Job tasks that are non-routine, that aren’t repetitive and thus require decision making skills, and perhaps collaboration, communication, critical thinking, and creativity, as well as cognitive (i.e. they require brain power not muscle power), those are the jobs that a machine or computer cannot do. McKinsey research and data indicate that shifts are already occurring in what the workforce does during their hours of work.
Over the last 100 years, what machines are capable of doing has slowly creeped from the Manual and Routine quadrant into other quadrants. Advances in cloud computing, the internet, and the application of AI are to thank for this.
Truck driving is a fairly manual job, and has a large non-routine element to it as any kind of driving demands both planned and spur-of-the moment decision making. With deep learning, neural networks, and computer vision, self-driving trucks are much closer to a reality than ever before because machines are capable of handling more non-routine tasks. More advanced computer programming can allow for a machine to handle and react to a huge number of scenarios or use cases in a way that wasn’t previously possible and thus required a human. The Bureau of Labor Statistics estimates that there are 1.8 million trucking jobs – how many of those will remain and at what pace will they disappear as self-driving trucks and supporting technologies such as 5G develop?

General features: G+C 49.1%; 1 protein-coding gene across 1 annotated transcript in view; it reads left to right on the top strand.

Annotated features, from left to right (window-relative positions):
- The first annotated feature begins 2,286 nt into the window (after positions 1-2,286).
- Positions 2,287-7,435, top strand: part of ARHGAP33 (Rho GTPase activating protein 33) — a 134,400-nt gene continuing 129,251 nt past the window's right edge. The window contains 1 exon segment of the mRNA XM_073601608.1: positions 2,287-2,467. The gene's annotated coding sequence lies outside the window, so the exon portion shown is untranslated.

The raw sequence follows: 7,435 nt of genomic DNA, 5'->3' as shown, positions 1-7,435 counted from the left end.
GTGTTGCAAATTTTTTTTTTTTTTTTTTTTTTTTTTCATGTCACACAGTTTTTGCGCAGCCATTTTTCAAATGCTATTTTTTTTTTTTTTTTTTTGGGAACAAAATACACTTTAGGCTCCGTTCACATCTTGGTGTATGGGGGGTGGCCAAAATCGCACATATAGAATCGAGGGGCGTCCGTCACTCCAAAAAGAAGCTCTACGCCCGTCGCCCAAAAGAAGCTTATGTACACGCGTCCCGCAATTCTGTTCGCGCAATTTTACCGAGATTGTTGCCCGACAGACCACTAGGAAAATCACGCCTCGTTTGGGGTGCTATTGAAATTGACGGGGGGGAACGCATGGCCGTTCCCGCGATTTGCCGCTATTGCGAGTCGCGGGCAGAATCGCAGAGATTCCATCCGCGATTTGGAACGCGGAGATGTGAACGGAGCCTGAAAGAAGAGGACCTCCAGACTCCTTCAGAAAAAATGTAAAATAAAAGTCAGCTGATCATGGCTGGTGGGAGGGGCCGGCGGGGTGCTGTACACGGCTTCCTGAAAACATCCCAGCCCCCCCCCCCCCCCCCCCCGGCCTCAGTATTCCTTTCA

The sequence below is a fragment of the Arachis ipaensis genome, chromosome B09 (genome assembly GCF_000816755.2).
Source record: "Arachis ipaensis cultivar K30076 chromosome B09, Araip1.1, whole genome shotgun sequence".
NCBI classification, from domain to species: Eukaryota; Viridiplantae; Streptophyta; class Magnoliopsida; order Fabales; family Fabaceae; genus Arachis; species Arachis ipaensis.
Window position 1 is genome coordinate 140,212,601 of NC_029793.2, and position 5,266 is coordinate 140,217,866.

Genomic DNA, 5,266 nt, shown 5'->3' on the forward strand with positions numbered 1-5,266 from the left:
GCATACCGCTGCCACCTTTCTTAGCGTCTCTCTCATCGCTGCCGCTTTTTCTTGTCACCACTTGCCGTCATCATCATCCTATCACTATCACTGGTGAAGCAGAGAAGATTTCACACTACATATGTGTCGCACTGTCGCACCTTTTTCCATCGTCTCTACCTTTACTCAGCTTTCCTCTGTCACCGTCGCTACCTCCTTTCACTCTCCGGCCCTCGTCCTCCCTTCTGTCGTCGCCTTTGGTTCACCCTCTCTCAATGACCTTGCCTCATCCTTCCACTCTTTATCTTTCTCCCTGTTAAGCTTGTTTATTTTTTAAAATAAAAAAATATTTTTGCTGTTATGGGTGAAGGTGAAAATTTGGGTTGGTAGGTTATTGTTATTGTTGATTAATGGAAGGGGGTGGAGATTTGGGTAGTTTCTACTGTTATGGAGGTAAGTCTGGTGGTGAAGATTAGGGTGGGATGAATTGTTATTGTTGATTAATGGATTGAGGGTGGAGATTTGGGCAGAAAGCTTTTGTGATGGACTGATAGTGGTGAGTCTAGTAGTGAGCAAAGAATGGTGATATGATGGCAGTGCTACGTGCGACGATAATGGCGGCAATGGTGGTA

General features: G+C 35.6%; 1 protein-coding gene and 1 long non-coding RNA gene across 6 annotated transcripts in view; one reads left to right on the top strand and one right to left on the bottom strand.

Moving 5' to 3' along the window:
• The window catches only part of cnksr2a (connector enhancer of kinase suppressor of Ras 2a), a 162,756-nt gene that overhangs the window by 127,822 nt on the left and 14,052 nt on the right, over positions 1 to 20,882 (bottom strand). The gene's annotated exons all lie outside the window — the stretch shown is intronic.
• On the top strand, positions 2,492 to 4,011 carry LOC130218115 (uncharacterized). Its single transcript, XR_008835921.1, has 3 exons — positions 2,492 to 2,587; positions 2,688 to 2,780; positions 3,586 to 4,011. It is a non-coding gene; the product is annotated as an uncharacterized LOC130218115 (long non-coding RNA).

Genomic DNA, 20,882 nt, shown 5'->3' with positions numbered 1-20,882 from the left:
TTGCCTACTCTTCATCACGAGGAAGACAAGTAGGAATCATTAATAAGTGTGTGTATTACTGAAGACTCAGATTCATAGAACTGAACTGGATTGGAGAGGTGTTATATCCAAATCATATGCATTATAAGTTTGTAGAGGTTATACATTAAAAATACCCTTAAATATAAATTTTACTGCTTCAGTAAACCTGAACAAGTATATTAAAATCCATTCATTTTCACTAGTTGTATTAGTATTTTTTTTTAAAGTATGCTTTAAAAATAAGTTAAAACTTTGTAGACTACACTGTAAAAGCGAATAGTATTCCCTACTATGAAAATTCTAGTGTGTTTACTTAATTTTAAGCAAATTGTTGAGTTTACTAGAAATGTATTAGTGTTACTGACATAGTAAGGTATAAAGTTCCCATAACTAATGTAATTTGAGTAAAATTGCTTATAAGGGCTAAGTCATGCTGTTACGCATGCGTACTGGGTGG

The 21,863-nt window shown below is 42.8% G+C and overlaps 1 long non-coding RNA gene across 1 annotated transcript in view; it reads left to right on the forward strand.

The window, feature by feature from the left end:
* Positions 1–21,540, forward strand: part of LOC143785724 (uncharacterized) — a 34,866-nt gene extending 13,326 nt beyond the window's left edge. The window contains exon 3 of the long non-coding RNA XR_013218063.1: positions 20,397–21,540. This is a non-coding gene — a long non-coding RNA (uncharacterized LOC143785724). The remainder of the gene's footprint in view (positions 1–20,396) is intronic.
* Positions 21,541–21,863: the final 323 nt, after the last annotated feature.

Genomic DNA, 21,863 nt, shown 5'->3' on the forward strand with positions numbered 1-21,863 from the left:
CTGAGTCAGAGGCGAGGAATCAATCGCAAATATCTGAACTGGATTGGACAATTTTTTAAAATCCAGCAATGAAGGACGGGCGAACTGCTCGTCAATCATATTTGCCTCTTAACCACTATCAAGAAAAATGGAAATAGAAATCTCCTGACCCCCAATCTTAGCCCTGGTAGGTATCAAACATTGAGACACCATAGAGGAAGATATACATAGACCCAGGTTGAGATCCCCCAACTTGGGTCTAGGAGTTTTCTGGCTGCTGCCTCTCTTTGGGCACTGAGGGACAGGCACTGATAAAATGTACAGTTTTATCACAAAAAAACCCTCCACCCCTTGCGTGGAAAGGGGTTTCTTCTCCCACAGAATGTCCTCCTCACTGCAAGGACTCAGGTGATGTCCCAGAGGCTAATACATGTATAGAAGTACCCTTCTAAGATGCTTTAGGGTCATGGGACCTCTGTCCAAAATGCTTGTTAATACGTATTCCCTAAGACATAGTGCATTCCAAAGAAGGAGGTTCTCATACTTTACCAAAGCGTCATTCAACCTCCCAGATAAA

What humans have that machines certainly don’t are soft skills: structured problem solving, complex decision making, empathy, complex written and verbal communication, depths of creativity, social intelligence, sense-making, cross cultural competencies, and more. These are very hard competencies to program into a machine, and thus they remain the areas where humans can bring value to the workforce. McKinsey’s recent discussion paper on Automation and the Future of the Workforce noted that basic cognitive skill demand will decline by 15% while demand for social and emotional skills will rise by 24%.
How do we develop these kinds of skills? They certainly are the competencies that were required 100 years ago or even a few hundred years ago when the education system was designed. It’s only logical to conclude, then, that what training looks like today should be designed to produce the skills required of the workforce. This will require revolutionizing how most training happens.